By Jesse Cook (Sports Editor)
Chris Sale fired strike three past a sprawling Manny Machado to clinch the Boston Red Sox’ ninth World Series Championship at around 11:15 Sunday night. Sox catcher Christian Vazquez immediately shot up and leapt into Sale’s arms in front of the mound at Dodger stadium. The score read 5-1 and the series ended 4-1.
The Red Sox played statistically one of the greatest seasons in the history of baseball. Not only did they earn the greatest record in team history at 108 games, but they also beat two other 100-game winners on their way to the World Series and then beat the strongest team coming out of the National League.
Game 5 was not an unexciting game, but Red Sox fans are glad that the Dodgers didn’t take them to an excruciating Game 7 like the Chicago Cubs and Cleveland Indians in 2016 or the Houston Astros and Los Angeles Dodgers last year in 2017
It started on a high note for Beantown. Andrew Benintendi singled up the middle off of LA starter Clayton Kershaw. This minor hit was followed by the game winner, a two-run home run from the World Series MVP, Steve Pearce.
David Freese struck some fear into Boston hearts as he hit David Price’s first pitch over the center field wall, but the Dodgers would not score again for the rest of the game, the series, and the 2018 season
Mookie Betts homered in the sixth inning off of Kershaw to increase the Boston lead from 2-1 to 3-1. That was Betts’ first home run this postseason and his first run batted in this World Series.
J.D. Martinez knocked one out the left field stands the next inning to put Boston up 4-1 and Pearce homered again in the eighth to make it 5-1. That would be the final score.
Both Price and Kershaw pitched seven innings, both struck out five, but Price allowed four fewer hits at three and three fewer runs at one. Joe Kelly pitched the eighth for the Sox and allowed zero runs while Pedro Baez took the hill for LA and allowed the second Pearce homer.
Kenley Jansen dealt to Boston for the top of the ninth and allowed zero runs, but Boston was excited to focus on their defense for the bottom of the inning.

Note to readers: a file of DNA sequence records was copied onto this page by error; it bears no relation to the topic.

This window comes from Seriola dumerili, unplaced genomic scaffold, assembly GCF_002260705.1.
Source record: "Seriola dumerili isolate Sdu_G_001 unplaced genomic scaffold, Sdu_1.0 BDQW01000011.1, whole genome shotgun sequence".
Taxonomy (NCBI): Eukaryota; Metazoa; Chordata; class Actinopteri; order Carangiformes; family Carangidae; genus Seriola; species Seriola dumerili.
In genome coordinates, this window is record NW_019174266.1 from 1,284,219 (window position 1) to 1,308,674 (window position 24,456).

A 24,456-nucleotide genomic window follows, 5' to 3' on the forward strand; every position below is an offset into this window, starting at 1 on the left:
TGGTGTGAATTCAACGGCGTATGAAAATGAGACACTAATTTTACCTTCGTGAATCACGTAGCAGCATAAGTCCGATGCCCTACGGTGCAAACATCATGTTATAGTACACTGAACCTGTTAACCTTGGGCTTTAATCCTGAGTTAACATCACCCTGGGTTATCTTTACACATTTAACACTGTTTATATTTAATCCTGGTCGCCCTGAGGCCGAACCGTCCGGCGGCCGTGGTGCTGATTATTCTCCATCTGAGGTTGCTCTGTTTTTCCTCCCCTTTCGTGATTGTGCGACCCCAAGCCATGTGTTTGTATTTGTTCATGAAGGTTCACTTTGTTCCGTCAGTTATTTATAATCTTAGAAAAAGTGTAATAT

Sale took the hill to face the middle of the LA batting order, Justin Turner, Max Muncy, and Machado. Kelly had struck out the side in the eighth, and Sale followed in suit. He finally caught Machado to end it on a nasty curveball low and inside. Machado had no idea where it was.
What gave Boston the edge over Los Angeles? For one, Alex Cora’s management style was very different from that of Dave Roberts. Cora based his coaching on excitement and encouragement, while Roberts told his players that he didn’t think they had it in them for a specific night. Cora put his struggling players on the field with rightfully placed confidence in them. Players simply felt better under the rookie manager, Cora.
Boston’s offense was also simply better. They needed their top four hitters to step up and they finally did. Home runs from three of the first four batters in the order is exactly what they needed and that won it.
Also, Brock Holt started a few rallies, Eduardo Nunez hustled his heart out, Vazquez and Sandy Leon started to finally hit well, Xander Bogaerts started getting on base again, and Mitch Moreland and Jackie Bradley Jr. remembered how to drive the ball over the fence.
Rafael Devers deserves his own paragraph. He made an incredible play in the field, diving down the third base line, in Game 4 to take a line drive hit away from the jogging Machado and he had important hits to keep runs alive throughout the entire postseason.
This shouldn’t however detract from Price’s masterful performance, dominating with his deceptive breaking pitches. Not to mention that Nathan Eovaldi pitched his heart out in Game 3 and allowed zero runs in his appearances in Games 1 and 2. Craig Kimbrel also stopped tipping his pitches and Sale recovered from whatever stomach condition ailed him during the ALCS versus the Astros.
Price had an incredible rebound from his rocky start in Game 2 of the ALDS at home at Fenway Park against the New York Yankees.
The Fenway crowd opening this Series had some good omens, as well: New England Patriots’ legendary head coach, Bill Belichick, read the thrilling opening monologue and Boston music great James Taylor sung one of the best renditions of the United States’ national anthem sung at a sporting event. Before Game 5, Boston Celtics’ Hall of Famer Larry Bird and Los Angeles Lakers’ Hall of Famer and Dodgers’ co-owner Magic Johnson had an opening debate that resulted in the Boston man, Bird, getting the last word.
Despite the 18 inning Game 3 debacle, the stars aligned for Boston.
After 162 regular season games, 14 postseason games, five games in the World Series, nine innings of Game 5, three outs in the bottom of the ninth, and three strikes on the last batter, Boston was more than ready to take home another trophy.
Congratulations to the 2018 World Series Champions, the Boston Red Sox!